Other versionsEdit

In the final issue of 52, a new Multiverse is revealed, originally consisting of 52 identical realities. Among the parallel realities shown is one designated "Earth-2". As a result of Mister Mind "eating" aspects of this reality, it takes on visual aspects similar to the pre-Crisis Earth-Two, including the Huntress among other Justice Society of America characters. The names of the characters and the team are not mentioned in the panel in which they appear, but the Huntress is visually similar to the Helena Wayne Huntress.[4] Geoff Johns confirmed that it is indeed Earth-2 Batman's daughter, Huntress.[5]

As prefigured by comments from Grant Morrison, this new alternate universe is not the original/pre-Crisis Earth-Two and ensuing Justice Society of America exploration disclosed that this Helena Wayne/Huntress was a member of the Justice Society Infinity, Earth-2's merged JSA and Infinity Inc and was not in a relationship with Dick Grayson/Robin in this world. Since Power Girl briefly visited that world, there has been no subsequent depiction of the new Helena Wayne/Huntress of Earth-2[6]

In other mediaEdit

Legends of the SuperheroesEdit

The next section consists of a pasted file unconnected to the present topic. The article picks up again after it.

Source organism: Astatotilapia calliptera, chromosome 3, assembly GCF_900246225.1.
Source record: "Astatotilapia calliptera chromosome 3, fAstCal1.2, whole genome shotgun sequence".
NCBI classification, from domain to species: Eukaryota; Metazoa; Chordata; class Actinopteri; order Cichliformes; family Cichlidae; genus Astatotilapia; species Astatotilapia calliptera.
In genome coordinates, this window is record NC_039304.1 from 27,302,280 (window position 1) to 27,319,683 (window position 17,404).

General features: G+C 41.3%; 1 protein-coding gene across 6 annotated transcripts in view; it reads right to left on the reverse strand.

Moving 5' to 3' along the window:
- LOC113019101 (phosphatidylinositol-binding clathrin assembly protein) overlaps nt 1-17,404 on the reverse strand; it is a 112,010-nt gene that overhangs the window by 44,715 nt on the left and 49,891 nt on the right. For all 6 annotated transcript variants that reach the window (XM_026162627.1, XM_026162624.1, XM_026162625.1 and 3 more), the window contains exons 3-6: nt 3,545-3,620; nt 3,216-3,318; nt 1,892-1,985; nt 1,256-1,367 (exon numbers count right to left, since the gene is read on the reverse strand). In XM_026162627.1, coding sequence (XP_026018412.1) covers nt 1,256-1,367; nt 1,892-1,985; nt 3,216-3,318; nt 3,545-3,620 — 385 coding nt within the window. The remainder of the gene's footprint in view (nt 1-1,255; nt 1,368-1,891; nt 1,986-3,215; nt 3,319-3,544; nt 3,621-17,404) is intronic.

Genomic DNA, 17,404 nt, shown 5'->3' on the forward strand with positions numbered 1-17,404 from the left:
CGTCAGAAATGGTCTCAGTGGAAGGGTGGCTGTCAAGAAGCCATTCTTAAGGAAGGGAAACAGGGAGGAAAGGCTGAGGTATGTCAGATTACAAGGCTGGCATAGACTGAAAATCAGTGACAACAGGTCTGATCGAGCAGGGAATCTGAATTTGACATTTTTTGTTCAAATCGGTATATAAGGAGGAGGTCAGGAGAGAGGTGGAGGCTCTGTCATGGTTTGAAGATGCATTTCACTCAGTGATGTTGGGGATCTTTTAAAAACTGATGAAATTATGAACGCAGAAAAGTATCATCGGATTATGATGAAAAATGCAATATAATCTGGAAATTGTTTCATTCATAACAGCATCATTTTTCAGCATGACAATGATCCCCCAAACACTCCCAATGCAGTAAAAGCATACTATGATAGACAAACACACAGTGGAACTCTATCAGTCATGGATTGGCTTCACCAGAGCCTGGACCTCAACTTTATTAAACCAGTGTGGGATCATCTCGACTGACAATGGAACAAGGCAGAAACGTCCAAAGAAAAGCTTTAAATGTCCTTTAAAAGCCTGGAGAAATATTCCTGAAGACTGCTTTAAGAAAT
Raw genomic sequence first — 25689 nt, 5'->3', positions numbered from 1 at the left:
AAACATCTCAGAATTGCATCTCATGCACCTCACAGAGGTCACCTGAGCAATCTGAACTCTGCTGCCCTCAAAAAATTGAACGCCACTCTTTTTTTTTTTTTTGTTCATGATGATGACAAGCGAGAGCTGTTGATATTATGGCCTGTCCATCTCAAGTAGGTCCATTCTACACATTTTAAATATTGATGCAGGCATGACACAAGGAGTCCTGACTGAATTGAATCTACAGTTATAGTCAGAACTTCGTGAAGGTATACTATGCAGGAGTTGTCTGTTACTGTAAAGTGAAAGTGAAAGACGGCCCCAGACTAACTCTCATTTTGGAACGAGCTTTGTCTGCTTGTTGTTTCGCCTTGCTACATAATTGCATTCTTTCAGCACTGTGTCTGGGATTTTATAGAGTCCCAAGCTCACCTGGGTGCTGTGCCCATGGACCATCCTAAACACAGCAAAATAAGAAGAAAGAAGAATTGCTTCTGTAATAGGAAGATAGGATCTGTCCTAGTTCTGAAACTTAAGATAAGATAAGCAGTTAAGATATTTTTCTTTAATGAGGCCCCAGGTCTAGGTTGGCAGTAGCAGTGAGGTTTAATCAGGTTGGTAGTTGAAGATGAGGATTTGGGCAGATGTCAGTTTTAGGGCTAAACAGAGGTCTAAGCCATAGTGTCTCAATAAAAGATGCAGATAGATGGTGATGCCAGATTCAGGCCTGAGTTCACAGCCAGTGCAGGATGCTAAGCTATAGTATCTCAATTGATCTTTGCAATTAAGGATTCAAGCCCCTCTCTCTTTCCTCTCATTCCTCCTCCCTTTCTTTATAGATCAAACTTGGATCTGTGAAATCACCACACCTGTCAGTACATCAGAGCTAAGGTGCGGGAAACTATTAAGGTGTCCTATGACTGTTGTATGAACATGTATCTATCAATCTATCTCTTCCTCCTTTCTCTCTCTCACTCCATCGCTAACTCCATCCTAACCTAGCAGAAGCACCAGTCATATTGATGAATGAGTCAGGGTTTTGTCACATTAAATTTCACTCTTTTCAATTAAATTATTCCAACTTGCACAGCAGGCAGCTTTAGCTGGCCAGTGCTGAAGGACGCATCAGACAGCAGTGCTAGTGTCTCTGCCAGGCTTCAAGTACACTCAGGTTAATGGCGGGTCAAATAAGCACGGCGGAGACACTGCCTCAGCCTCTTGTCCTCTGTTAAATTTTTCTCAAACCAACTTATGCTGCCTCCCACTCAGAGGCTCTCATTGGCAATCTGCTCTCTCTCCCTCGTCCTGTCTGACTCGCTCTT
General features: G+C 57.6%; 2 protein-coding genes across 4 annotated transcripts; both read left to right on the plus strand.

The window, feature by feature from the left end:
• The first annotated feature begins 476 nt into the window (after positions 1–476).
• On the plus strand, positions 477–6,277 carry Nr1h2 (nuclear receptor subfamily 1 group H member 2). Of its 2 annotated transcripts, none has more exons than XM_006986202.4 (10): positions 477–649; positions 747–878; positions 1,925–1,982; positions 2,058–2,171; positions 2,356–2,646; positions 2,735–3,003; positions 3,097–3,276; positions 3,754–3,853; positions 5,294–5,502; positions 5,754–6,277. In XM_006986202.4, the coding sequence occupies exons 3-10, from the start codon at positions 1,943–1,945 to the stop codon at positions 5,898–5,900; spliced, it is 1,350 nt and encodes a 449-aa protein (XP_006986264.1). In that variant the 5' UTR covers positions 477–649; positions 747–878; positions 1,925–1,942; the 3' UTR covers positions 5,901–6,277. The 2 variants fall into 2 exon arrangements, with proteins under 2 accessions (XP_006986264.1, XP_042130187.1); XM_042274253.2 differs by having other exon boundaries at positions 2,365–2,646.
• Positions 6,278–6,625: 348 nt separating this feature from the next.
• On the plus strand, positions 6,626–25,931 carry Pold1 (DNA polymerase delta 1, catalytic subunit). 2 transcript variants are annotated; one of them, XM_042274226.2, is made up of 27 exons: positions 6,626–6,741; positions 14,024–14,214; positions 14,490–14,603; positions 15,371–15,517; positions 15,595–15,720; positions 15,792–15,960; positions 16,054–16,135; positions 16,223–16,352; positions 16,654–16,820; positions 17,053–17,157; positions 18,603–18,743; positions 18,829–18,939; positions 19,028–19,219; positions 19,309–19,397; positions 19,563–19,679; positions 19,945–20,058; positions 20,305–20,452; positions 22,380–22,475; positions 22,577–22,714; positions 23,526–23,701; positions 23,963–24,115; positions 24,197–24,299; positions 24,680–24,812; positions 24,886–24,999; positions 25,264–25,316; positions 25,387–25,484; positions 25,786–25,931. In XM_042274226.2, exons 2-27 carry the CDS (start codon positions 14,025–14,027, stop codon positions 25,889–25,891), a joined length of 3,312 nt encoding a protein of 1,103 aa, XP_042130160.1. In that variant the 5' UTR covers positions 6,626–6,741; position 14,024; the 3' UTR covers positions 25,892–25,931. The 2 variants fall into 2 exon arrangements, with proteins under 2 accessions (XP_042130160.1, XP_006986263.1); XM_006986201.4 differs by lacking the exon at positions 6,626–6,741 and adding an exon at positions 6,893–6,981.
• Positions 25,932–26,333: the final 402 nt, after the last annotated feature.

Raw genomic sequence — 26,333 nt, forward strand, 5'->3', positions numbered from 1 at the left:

[3][4]Actress Barbara Joyce as the Huntress in the legendary 1979 NBC Legends of the Superheroes TV special, Huntress' first non-comics appearance.The Huntress's first appearance outside of comics was in the 1979 NBC Legends of the Superheroes TV specials, with actress Barbara Joyce portraying the character. Huntress and Black Canary are the only two superheroines featured among a cast of some of DC's biggest heroes, including Batman, the Flash, and Captain Marvel Justice League Unlimited [5][6]Huntress, as she appears in Justice League Unlimited.The Helena Bertinelli version of the Huntress has appeared in the animated series Justice League Unlimited, primarily as the love interest and partner to The Question. She is voiced by Amy Acker and starred in the episode "Double Date". In this episode, Huntress' thirst for revenge against the murderer of her parents, Steven Mandragora, results in her expulsion from the Justice League. Green Arrow and Black Canary chase Huntress only to find her ready to kill Mandragora, until the Question talks her down and Steve's rescued son is revealed. In the subsequent episode "Question Authority", the Huntress helps the Question uncover a government conspiracy against the League. She later rescues him, with the help of Superman, from the Cadmus Project after he has been captured and tortured for information. Huntress also appears in the fifth-season episode "Grudge Match", in which she uncovers a plot of Roulette's to use mind-controlled female Leaguers in metahuman cage matches, where her rivalry with Black Canary comes to a boil. She plays a significant role in freeing the other heroes and shutting down the organization behind the brawls. At the end of this episode, Black Canary offers to advocate that Huntress be reinstated as a League member, but Huntress graciously turns her down. Instead, the two decide to get the aggression out of their systems by going into one last, though friendly, round with "best two falls out of three".